all the constituent tasks that are involved in
implementing a project and working out the
resources and funding required by each
Bottom Up Budgeting
• Provides the opportunity to create
organisation level budgets by rolling up
project budgets
• Create centralised project level budgets from
their sub-project budgets (WBS)
Bottom Up Budgeting
• This method of budgeting provides the
following benefits:
• Project Managers have the flexibility to
define their project budgets
independently
• Financial Managers have the ability to
centrally review the total project budget/s
Bottom up budgeting
• Takes more time
• Involves cross-section of the organisation
• Presented up the ladder
• Seeks participation at all levels
• Encourages commitment to the plan
Bottom Up Budgeting
• Disadvantage
• Top management has limited influence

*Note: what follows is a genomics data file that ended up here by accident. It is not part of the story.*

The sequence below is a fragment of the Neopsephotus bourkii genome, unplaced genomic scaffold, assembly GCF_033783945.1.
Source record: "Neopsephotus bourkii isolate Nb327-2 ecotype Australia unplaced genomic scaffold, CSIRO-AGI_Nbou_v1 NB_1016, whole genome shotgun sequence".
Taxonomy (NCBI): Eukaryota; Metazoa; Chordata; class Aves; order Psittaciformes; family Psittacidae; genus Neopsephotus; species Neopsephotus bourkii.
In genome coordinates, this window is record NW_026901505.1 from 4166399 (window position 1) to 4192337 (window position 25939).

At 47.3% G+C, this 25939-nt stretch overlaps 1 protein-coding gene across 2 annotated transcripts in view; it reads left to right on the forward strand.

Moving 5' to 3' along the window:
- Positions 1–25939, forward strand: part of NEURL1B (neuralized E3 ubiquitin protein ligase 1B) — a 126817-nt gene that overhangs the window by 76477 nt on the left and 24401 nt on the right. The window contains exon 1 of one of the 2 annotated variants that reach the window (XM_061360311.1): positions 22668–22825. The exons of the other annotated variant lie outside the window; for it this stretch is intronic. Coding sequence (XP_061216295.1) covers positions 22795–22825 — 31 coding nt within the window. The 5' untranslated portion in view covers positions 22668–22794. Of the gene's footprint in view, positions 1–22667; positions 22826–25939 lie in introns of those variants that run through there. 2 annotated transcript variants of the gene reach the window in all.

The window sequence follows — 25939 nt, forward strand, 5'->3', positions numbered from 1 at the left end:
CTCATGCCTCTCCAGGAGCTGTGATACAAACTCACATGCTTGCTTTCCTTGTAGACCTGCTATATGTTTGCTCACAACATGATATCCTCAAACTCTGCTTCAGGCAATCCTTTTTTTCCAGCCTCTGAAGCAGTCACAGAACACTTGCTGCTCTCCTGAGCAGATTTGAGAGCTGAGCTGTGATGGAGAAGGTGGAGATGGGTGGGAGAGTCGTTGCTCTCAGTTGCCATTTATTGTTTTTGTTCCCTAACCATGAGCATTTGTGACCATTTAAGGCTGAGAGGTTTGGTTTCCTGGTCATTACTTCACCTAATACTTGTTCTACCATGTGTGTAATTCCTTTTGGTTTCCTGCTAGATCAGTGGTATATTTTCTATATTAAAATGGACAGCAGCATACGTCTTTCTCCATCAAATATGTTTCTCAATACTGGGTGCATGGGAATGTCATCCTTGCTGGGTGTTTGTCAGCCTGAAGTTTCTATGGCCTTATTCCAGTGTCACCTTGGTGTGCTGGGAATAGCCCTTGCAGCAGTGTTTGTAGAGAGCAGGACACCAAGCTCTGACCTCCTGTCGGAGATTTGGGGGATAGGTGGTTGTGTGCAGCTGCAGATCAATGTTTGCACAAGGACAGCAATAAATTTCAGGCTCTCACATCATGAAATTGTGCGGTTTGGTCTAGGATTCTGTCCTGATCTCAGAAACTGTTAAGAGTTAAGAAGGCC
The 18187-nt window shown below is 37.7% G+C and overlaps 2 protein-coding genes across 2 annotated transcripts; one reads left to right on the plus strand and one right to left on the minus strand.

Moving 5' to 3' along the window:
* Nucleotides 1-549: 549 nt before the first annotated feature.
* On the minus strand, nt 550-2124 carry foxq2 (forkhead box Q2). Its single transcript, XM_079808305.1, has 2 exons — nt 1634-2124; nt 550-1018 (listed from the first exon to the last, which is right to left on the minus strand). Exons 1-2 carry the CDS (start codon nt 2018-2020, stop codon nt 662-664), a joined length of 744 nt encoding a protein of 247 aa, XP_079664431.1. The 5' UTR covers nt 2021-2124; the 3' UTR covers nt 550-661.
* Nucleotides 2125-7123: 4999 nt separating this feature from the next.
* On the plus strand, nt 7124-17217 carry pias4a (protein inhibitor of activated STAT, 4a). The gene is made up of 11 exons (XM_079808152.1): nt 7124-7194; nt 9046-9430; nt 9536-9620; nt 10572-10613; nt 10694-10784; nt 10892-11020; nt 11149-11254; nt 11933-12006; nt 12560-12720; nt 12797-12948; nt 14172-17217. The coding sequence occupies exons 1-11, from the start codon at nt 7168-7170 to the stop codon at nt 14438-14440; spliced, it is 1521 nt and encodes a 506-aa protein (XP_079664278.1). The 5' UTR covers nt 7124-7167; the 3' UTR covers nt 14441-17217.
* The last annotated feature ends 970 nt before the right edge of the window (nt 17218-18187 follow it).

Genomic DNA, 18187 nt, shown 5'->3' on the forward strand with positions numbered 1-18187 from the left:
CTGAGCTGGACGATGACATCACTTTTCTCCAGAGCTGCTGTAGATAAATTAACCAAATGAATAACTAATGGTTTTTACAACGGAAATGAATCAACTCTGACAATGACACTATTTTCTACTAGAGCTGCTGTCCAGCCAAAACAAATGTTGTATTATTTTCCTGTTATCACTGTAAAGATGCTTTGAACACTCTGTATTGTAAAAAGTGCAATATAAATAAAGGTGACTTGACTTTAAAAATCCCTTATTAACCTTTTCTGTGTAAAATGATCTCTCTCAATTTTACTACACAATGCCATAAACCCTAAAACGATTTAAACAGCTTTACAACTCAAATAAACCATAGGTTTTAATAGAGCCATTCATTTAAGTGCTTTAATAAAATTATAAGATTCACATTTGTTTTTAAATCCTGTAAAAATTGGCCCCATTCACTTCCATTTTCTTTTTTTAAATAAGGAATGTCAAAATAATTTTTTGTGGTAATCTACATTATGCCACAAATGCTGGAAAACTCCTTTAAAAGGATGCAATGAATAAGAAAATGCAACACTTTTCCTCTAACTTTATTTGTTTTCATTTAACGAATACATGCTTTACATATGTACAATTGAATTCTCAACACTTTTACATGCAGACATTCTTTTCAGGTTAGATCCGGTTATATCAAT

over the budgeting process,
• Individual tend to overstate their
resource needs because they suspect
that higher management will probably
cut all budgets by the same percentage
Bottom Up Budgeting
• Disadvantage
• More persuasive managers sometimes
get a disproportionate share of
resources
• A significant portion of budget building is
in the hands of the junior personnel in
the organisation
• Sometimes critical activities are missed
and left unbudgeted
Bottom Up Budgeting
• Advantage
• Is in the accuracy of the budgets for
individual tasks
• Clear flow of information
• Use of detailed data available at project
management level as basic source of cost,
schedule, and resource requirement
information.
• Participation in the process leads to
ownership and acceptance
Iterative Budgeting
Iterative – to repeat or do again
A combination of top-down and bottom-up
budget building
Higher project level estimated (top down)